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Do Americans Want to Tax the Rich?

This simple question can’t seem to get a simple answer. A look at some new attempts to explain why.

Blogging Our Great Divide
April 18, 2015

by Sam Pizzigati

Why has America become so unequal? Americans, says one school of thought, simply don’t care how wealthy our wealthiest get to be.

The New York Times has just run an analysis that plays off this perspective. Shouts the piece’s punchy — and provocative — headline: “Why Americans Don’t Want to Soak the Rich.”

That headline turns out to be a bit of journalistic bait-and-switch. This particular Times piece neither documents any massive public opposition to taxing the wealthy nor reveals why average Americans aren’t grabbing pitchforks and marching to the nearest neighborhood manse.

The Times analysis turns out instead to be a rather sober assessment of some recent research on American attitudes on redistributing wealth. We shouldn’t even be asking, the article concludes, “why don’t Americans want to soak the rich more?”

The better question: “Who exactly is being counted as rich and who is perceived to be benefiting from the soaking?”

“Our views on proper tax levels and redistribution,” author Neil Irwin goes on to explain, “may be shaped by seemingly extraneous factors, like whether we believe the rich are already used to being rich, and whether we are already getting government benefits.”

The British social critic Chris Dillow last month offered a similar but more sophisticated analysis. Preferences for redistribution, he points out, depend upon reference points.

Dillow’s analysis surveys a variety of recent social science experiments and highlights a conclusion that Harvard political scientist Kris-Stella Trump reached last fall.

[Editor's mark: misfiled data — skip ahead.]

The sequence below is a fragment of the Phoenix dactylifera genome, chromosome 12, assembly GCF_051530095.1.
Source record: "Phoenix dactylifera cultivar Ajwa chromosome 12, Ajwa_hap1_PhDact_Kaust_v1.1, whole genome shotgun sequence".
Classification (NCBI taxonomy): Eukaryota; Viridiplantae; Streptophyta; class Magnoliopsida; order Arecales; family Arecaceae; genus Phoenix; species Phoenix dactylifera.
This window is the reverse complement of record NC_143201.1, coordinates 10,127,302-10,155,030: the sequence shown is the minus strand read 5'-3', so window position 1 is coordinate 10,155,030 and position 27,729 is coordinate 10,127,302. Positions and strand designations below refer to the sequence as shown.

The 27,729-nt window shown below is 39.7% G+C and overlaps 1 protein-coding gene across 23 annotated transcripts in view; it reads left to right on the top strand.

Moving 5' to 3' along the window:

“Public ideas of what constitutes fair income inequality,” she observed, “are influenced by actual inequality: when inequality changes, opinions regarding what is acceptable change in the same direction.”

The more inequality that surrounds us, in other words, the more inequality seems the natural order of things.

Add into this mix the messages that pols and pundits pound upon us — the “ineptness” of government, the “brilliance” of billionaires — and we have a fairly compelling explanation of why, as Neil Irwin puts it, public opinion about whether government should redistribute wealth has “depending on which survey answers you look at, either been little changed, or shifted toward greater skepticism about redistribution.”

But, wait, things get more complicated still. As Northwestern political scientist Benjamin Page has just noted in a Too Much interview, we need to carefully distinguish between what Americans feel about redistribution in the abstract and actual specific redistributive policies.

“If you ask abstract questions about whether the government should take money from the wealthy and redistribute it, there is not a lot of support for that,” says Page. “But if you ask about concrete policies — like taxing the wealthy at higher levels or getting rid of loopholes that favor hedge fund managers — average Americans turn out to favor many policies that would have strong redistributive effects.”

A Pew Research poll conducted this past winter neatly reinforces Page’s point. Americans today, the Pew poll shows, aren’t feeling angry about how much they personally pay in taxes. Their top tax complaint: “the feeling that some corporations and wealthy people do not pay their fair share.”

The poll numbers: 64 percent of Americans feel bothered “a lot” that corporations aren’t paying their fair tax share and 61 percent feel the same way about the wealthy not paying their fair tax share. Only 20 percent of Americans say they feel “not much” or “not at all” bothered by “the feeling that some wealthy people don’t pay their fair share” of taxes.

Even almost half — 45 percent — of rank-and-file Republicans feel bothered “a lot” by rich people stiffing the IRS.

“Frustration with the feeling that some corporations and wealthy people do not pay their fair share of taxes,” Pew researchers conclude, “is shared widely across demographic and partisan groups.”

So “soak the rich” does have a future after all. Egalitarian-minded Americans who favor that “soaking” may just have to be more specific!

Sam Pizzigati edits Too Much, the Institute for Policy Studies online monthly on excess and inequality. His latest book: The Rich Don’t Always Win: The Forgotten Triumph over Plutocracy that Created the American Middle Class (Seven Stories Press).

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